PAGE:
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thee, and spoken well of their gods.' Muhammad said: 'But how dost thou find thy heart?' ; Secure and steadfast in the faith.' 'Then,' continued Muhammad, 'if they repeat their cruelty, repeat thou also thy words.' The case of such unwilling deniers of the faith is provided for in the Suratu'n-Nahl (xvi) 108 which is said to have been revealed after, the interview with 'Ammar bin Yasir.1

Whoso, after he hath believed in God, denieth Him, if he was forced to it and if his heart remain steadfast in the faith, shall be guiltless. 2

About this time, when the Prophet's mind was full of anxiety, the two short Suras, the Suratu'd-Duha (xciii).3 and the Suratu'l-Inshirah (xciv), both addressed directly to Muhammad himself, and Suratu'l-Kafirun (cix) and Su'ratu'l-Ikhlas (cxii), addressed to the people, were revealed for his consolation:—

1 Tafsir of 'Abdu'llah bin 'Abbas and the Khulasatu't-Tafasir, vol. ii, p. 578, where the story of the early persecutions of the Muslims is related.
2 The commentators add the words in italics, which are not in the Arabic test, but are required to complete the sense. Thus, —
اس غضب سى برى هى —'Free from this wrath' (Khulasalu't-Tafasir, vol. ii, p. 578). 'For him there is no calling to account.' See Translation of the Qur'an by Nadhir Ahmad.
3Tirmidhi records a Tradition to the effect that the Quraish said that God had forsaken the Prophet. Then Gabriel brought this Sura:—

By the noon-day brightness,
And by the night when it darkeneth,
Thy Lord hath not forsaken thee, nor hath
He been displeased.

So the Prophet was comforted. Jami'u't-Tirmidhi, vol. ii, p. 469.


By the noon-day brightness,
And by the night when it darkeneth,
Thy Lord hath not forsaken thee, neither hath
He been displeased;
And surely the future shall be better than the past. (xciii) 1-4.
Have we not opened thine heart for thee?
And taken off from thee thy burden,
Which galled thy back?
And have we not raised thy name for thee ?
Then verily along with trouble cometh ease.
But when thou art set at liberty, then prosecute thy toil,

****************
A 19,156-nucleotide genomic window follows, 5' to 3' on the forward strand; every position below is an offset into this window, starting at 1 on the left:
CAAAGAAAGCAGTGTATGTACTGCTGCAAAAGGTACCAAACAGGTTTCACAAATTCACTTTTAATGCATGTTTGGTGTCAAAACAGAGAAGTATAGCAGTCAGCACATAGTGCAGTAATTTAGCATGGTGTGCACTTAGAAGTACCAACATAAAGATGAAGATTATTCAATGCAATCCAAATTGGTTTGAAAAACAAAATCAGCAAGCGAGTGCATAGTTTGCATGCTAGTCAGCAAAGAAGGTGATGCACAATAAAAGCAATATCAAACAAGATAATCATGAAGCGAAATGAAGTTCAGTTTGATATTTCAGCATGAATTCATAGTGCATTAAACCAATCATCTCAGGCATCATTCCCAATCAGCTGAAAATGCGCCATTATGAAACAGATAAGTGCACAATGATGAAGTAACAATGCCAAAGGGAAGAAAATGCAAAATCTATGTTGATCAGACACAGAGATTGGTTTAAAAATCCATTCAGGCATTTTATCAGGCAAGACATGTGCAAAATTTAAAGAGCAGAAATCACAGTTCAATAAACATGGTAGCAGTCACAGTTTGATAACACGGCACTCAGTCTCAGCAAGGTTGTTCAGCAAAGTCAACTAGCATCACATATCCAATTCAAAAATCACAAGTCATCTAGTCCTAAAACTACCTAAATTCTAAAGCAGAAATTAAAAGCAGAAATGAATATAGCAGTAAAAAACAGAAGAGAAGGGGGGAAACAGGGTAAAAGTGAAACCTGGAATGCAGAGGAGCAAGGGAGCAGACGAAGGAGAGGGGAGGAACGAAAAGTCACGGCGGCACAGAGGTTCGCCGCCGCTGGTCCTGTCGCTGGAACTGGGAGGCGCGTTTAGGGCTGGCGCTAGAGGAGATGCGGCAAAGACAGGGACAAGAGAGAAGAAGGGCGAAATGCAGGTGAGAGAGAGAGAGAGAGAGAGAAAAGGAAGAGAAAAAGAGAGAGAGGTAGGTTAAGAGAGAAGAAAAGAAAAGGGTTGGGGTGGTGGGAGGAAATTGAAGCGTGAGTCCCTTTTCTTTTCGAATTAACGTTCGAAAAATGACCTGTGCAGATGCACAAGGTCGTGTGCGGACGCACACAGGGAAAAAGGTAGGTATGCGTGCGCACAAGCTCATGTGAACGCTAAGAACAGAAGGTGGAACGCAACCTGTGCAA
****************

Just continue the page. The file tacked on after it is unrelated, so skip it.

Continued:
And seek thy Lord with fervour. (xciv.)
Say: O ye unbelievers!
I worship not that which ye worship,
And ye do not worship that which I worship
I shall never worship that which ye worship
Neither will ye worship that which I worship.
To you be your religion: to me my religion. (cix) 1-6.1
Say: He is God alone ;
God the Eternal !
He begetteth not and He is not begotten;
And there is none like unto him. (cxii) 1-4.

Thus, in a period of depression, the Prophet was encouraged by direct messages to himself to protest

1 The Sura is said to have been revealed when some Meccan leaders, Abu Jahl, 'As, Walid and others suggested a compromise to the effect that the God of Muhammad should be worshipped at the same time as the Meccan deities, or alternately each year. Muhammad did not fall into the snare, and in this Sura distinctly rejected the old idolatry. Soon after in Suratu'l-Ikhlas (cxii) he gave the most emphatic testimony possible to the Unity of God.
The term din for religion here occurs for the first time, and is applied both to Meccan paganism and to Islam; afterwards it was restricted to the latter. This apparent recognition of the ancient religion is now disallowed as the words are abrogated by the —
آيت السيف —verse of the sword. Suratu't-Tauba (ix) 5. Tafsir-i-Husaini, vol. ii, p. 476.

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